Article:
Thinking back, it’s hard to remember life pre-Facebook. As it comes up to its seventh birthday, and the story of its conception inspires a movie (The Social Network) it’s now time to ask myself: can I ever leave Facebook?
Before I joined Facebook in 2005 I’d never heard the term ‘friend requests’. Back then people became friends, you didn’t have to ask them to mirror these friendships online.
Five years ago we all poked each other. Then we got bored of poking. My, how Facebook has moved on.
First it was a popularity contest to see how many friends you could amass. Now it’s morphed into a popularity contest for companies and brands – slowly taking over Facebook by encouraging us to become fans and ‘like’ their content.
How couldn’t you be on Facebook?
These days it’s intriguing to meet someone from my generation who isn’t on Facebook. They’re a social novelty, and the first topic of the refreshing face-to-face conversation you have with them isn’t about what you’ve seen them do on Facebook, it’s about why on earth they haven’t signed up!
These lucky Facebook refuseniks are the conscientious objectors of the Facebook war, whether because they disagree with the privacy implications, or simply because they want to opt out of the mainstream predictability of being online like everyone else.
But it’s hard not to be on Facebook. Previously I’d used instant messaging to chat online. Now Facebook has live chat. Often, rather than sending an email to a friend, I’ll send them a Facebook message. It’s just easier.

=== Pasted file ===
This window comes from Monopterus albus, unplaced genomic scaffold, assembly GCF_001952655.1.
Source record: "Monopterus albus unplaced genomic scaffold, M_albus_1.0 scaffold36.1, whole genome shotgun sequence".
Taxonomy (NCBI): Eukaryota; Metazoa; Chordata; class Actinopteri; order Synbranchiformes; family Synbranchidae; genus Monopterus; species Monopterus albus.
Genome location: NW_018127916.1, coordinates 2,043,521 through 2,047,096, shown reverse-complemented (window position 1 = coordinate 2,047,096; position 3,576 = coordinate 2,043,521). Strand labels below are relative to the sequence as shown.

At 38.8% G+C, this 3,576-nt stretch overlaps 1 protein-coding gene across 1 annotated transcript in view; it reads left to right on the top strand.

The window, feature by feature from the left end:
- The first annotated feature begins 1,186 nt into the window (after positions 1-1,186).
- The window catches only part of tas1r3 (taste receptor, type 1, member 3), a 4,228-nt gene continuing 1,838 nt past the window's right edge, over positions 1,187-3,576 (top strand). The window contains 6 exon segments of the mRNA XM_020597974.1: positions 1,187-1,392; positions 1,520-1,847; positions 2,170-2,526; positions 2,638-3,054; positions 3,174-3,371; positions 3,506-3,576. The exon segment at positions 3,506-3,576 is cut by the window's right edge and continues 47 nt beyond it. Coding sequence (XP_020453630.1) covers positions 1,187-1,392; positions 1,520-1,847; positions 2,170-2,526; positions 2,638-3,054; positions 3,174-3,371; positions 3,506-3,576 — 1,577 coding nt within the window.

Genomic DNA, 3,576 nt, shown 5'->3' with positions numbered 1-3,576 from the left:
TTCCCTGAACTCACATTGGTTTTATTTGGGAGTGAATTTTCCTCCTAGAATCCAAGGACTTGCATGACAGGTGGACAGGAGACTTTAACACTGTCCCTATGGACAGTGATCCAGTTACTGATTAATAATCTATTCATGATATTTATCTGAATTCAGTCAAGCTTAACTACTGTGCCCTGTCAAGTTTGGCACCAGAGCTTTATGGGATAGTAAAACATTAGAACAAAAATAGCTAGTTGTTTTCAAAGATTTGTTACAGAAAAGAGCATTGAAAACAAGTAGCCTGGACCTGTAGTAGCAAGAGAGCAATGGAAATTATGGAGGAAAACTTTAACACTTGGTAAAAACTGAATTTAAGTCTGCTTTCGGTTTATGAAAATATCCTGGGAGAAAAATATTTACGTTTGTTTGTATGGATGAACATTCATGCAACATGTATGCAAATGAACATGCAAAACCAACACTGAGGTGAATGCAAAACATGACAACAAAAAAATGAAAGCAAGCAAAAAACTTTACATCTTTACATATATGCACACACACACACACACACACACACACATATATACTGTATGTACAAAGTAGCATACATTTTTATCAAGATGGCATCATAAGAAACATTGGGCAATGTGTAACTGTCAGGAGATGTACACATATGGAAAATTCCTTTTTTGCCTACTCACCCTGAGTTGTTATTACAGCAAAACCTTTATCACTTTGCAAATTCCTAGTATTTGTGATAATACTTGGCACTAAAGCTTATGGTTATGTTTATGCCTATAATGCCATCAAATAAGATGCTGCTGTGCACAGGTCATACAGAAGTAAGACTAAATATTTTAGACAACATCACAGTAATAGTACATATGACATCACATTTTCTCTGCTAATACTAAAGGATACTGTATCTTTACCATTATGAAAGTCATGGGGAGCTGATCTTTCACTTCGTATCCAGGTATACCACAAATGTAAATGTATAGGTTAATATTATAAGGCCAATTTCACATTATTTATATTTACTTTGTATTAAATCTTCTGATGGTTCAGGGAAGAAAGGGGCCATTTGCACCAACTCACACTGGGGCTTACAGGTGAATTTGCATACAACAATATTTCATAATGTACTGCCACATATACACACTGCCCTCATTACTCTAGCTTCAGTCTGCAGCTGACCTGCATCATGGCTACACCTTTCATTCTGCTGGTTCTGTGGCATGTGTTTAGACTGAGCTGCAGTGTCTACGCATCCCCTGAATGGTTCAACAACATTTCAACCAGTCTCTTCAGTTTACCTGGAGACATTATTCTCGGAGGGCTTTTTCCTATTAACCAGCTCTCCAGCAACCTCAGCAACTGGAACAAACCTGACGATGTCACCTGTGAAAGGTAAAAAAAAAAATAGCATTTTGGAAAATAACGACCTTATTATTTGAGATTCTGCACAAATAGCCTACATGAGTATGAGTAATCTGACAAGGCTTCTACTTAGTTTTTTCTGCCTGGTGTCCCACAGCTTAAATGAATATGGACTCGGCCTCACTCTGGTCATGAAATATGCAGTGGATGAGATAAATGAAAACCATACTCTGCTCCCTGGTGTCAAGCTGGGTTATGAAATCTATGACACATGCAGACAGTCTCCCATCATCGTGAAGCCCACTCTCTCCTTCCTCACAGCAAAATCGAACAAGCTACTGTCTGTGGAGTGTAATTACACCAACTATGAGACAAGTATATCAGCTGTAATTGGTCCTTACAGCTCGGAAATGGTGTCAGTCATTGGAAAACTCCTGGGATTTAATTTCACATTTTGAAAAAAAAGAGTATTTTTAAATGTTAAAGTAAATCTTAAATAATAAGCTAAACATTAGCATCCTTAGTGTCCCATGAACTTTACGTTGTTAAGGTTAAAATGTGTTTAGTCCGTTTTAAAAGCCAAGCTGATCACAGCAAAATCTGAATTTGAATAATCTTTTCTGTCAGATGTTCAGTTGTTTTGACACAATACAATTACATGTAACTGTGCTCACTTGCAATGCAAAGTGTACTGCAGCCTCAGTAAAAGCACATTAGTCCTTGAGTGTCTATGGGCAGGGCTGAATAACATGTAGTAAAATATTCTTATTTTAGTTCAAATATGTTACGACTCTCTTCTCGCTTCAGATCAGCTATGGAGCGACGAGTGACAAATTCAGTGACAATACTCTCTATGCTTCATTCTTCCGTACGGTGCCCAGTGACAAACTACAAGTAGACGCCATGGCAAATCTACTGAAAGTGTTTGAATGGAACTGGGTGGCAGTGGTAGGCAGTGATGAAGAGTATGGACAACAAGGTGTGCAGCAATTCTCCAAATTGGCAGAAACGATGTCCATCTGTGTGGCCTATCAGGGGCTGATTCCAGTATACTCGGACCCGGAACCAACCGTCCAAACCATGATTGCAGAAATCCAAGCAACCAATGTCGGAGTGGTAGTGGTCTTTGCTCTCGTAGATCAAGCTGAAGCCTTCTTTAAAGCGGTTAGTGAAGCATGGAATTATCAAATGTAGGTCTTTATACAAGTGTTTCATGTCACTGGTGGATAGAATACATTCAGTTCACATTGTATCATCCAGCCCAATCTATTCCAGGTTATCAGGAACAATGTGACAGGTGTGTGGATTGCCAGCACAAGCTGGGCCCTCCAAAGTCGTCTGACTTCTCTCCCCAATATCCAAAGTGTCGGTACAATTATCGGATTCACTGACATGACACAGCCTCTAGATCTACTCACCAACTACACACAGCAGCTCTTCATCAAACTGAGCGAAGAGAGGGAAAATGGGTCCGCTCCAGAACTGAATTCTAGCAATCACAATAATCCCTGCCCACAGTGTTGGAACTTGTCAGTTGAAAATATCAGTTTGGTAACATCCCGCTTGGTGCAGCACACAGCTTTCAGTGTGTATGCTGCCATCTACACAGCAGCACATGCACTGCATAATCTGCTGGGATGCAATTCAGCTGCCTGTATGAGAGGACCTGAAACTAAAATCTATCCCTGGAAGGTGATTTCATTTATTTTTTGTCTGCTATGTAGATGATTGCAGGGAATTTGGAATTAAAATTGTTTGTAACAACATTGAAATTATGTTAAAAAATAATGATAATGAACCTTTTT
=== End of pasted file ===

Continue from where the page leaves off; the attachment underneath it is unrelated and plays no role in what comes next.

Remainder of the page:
I used to use Flickr for photos, but my snapshot audience is on Facebook. And with more than 100 million photos uploaded each day, Facebook has become the largest photo sharing website as a side-effect of being the most popular social network.
Millions have escaped Facebook’s clutches
So now that Facebook has become the principal online ecosystem, it’s hard to escape from its clutches. The more features it adds, the more indispensable it becomes, and the more valuable our time becomes to Mark Zuckerberg and his advertisers.
But with 500 million active users, that’s actually only about 7% of the world’s population. So how do the other ‘forgotten’ 93% survive? How do they organise parties, create virtual farms or share their status? Maybe their parties are just better and not at risk of 15,000 uninvited guests turning up and trashing the place?
Maybe they have real farms, and conversely don’t need to spend real dollars on buying virtual plots of land in Farmville? And maybe they’re not such egotists that they think people care about their ‘status’.
Leaving Facebook isn’t easy
But if you want to join the rest of the world by leaving Facebook, it’s not going to be plain sailing. You’re not asked to ‘delete’ your account, you’re asked to ‘deactivate’. This is soon followed by pictures of the people on Facebook who will ‘miss you’. Talk about tugging on your heartstrings.
These guys still know me and some have my email address or phone number. They can still call for a chat, or pop round to show me their hilarious drunk photos. But will they? Is Facebook so ingrained in all our lives that it would be detrimental to our social life to opt out?
If you’re a fan of Facebook read Sarah Kidner’s opinion piece ‘Why I’m friends with Facebook’.
Are you a fan of Facebook?
No - it's a waste of time (75%, 305 Votes)
Yes - it helps me keep in touch with friends (25%, 101 Votes)
Total Voters: 406